WASHINGTON (AP) – The Securities and Exchange Commission is ratcheting up scrutiny of the potential for insider trading at hedge funds.
The agency has sent hedge funds a detailed list of questions intended to ferret out employees and clients who would be in a position to acquire and pass along inside corporate information to managers of the investment vehicles.
“This is an effort to look out for potential insider trading at hedge funds and to ensure that hedge fund advisers are living up to their obligation to detect and prevent insider trading,” Mark Schonfeld, director of the SEC's New York regional office, said in an interview.
In a 27-page letter sent in August, the SEC's New York office asks hedge funds to send regulators a list of all employees and clients, and any relatives who serve as officers or directors of publicly traded companies. The SEC also asked for a list of all corporate executives or officials at brokerage firms that have invested in their funds.
The letter was obtained by The Associated Press.
Nora Jordan, a lawyer who advises hedge funds at Davis Polk & Wardwell, said the inquiry is unlikely to bear fruit, especially for large funds that have a reputation to uphold. “It would surprise me if they found some big smoking gun on this,” she said.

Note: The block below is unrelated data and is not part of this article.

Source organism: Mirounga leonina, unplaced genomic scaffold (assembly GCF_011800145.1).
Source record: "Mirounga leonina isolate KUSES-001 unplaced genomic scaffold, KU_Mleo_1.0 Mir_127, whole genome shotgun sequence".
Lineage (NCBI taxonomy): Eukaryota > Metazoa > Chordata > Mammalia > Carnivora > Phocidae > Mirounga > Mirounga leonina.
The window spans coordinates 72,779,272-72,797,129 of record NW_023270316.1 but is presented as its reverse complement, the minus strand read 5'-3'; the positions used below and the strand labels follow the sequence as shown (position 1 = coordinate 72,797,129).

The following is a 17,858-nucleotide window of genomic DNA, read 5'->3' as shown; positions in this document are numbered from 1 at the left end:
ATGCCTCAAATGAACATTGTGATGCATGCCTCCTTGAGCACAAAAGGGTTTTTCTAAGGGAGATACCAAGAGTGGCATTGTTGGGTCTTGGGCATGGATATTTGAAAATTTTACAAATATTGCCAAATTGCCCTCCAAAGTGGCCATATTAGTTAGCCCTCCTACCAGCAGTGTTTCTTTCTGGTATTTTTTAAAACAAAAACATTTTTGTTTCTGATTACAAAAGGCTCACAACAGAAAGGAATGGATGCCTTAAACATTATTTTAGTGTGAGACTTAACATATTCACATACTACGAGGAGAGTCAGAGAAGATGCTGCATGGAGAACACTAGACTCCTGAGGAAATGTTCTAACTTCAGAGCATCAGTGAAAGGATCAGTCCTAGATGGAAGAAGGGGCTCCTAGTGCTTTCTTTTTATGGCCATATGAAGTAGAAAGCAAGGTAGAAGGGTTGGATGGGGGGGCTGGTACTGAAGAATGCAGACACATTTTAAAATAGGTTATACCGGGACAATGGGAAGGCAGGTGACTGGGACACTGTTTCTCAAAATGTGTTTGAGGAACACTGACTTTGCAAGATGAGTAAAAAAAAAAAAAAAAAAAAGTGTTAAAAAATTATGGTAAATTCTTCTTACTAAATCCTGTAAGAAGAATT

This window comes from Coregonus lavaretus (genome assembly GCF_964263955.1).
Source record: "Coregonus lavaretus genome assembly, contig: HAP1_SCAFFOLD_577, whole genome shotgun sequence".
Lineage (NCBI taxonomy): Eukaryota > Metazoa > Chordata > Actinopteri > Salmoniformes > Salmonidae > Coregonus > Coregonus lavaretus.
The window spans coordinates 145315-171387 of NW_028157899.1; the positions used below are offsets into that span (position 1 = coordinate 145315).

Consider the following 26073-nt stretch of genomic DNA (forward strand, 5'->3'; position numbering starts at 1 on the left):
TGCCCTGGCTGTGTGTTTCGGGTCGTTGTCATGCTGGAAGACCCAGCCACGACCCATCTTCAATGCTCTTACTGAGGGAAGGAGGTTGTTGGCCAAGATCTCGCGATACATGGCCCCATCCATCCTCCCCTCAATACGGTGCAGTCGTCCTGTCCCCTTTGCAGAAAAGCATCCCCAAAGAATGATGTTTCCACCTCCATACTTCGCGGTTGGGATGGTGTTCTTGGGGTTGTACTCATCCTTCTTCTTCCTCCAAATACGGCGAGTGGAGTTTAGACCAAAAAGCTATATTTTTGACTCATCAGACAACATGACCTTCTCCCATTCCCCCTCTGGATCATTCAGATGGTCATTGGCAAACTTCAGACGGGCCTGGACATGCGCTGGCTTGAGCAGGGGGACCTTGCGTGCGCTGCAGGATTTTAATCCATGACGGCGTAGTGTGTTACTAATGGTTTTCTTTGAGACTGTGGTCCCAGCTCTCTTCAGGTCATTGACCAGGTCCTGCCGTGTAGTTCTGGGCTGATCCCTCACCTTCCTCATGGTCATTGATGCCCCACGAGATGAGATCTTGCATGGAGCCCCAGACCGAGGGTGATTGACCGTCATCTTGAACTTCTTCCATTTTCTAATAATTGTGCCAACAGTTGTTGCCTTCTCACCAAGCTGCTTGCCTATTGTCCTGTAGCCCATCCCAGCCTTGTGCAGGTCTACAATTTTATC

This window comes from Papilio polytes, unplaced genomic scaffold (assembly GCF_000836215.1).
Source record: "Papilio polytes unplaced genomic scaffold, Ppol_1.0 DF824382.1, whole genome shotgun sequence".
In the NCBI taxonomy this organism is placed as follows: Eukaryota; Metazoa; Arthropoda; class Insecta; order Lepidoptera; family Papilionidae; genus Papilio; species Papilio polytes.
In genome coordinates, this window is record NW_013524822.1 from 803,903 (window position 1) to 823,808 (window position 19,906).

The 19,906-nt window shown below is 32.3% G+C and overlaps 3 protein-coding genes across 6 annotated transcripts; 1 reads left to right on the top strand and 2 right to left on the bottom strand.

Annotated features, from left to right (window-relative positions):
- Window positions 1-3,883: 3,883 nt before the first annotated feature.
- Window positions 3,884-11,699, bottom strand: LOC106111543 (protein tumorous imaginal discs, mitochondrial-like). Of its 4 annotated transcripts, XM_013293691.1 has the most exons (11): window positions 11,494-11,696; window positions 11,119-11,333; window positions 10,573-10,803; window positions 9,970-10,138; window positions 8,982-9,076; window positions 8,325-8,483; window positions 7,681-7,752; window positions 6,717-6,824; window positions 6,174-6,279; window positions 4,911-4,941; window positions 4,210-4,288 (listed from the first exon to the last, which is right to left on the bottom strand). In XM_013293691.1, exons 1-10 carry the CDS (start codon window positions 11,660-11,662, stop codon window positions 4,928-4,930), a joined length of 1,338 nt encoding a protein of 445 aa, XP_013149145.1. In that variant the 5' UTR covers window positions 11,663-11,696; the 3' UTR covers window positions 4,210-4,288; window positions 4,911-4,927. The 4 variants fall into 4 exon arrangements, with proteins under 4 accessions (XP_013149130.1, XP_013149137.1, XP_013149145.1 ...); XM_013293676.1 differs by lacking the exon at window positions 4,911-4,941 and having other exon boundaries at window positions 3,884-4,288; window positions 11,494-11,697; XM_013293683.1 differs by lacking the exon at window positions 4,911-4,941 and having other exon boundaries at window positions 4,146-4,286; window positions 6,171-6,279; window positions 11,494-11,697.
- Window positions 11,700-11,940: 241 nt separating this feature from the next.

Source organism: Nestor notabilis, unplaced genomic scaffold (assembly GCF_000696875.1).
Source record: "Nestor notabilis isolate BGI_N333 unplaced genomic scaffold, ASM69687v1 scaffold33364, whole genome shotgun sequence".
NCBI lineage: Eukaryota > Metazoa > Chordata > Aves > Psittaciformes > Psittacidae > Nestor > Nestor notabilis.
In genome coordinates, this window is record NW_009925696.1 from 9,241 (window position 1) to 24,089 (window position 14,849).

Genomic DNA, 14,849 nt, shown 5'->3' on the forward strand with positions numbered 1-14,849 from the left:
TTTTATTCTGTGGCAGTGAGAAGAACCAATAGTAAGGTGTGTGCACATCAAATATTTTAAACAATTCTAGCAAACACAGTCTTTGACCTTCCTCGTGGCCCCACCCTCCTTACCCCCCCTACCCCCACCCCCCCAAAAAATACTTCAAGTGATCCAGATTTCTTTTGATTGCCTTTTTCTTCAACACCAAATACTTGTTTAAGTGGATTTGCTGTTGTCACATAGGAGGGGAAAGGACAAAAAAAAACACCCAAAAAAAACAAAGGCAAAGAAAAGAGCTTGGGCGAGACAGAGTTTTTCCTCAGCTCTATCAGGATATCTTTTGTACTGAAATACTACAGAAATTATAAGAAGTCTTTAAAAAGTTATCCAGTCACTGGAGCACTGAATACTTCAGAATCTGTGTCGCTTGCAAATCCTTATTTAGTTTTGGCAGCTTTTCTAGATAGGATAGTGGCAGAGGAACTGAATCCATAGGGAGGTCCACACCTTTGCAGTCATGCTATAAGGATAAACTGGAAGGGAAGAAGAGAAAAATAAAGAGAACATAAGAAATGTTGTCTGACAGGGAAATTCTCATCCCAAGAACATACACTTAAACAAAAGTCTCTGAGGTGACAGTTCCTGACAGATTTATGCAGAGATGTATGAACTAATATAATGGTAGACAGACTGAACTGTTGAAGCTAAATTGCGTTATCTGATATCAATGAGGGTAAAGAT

The letter was sent as part of the SEC's regular examination process to hedge fund managers that are registered with the SEC. While hedge fund advisers are not required to register with the SEC, many do.
The SEC came under congressional scrutiny last year after a former agency attorney alleged political interference by his superiors in an insider-trading investigation touching on a major hedge fund and a prominent Wall Street executive.
A report by Senate Republican staffers made public last month concluded that numerous missteps marred the SEC's probe. It recommended the agency establish a comprehensive set of procedures for conducting enforcement investigations.
Congressional investigators concluded in a report released Monday that the SEC needs to tighten its procedures for managing its caseload of enforcement investigations, which are separate from regular examinations.
Like mutual funds, hedge funds pool investors' money. However, they have much higher minimum investments than mutual funds and typically are much more active traders and take greater risks. Many of their holdings are less liquid than traditional bonds and equities and are difficult to price.
The funds also aren't required to register or file regular reports with the Securities and Exchange Commission. Further, they typically charge an asset management fee of 1 to 2 percent of the assets invested in the fund, plus a performance fee of 20 percent of a hedge fund's profits.
Because they're assumed to be riskier and offer less protection than more heavily regulated investments, hedge funds are generally only open to qualified investors, people with at least $1 million in net worth.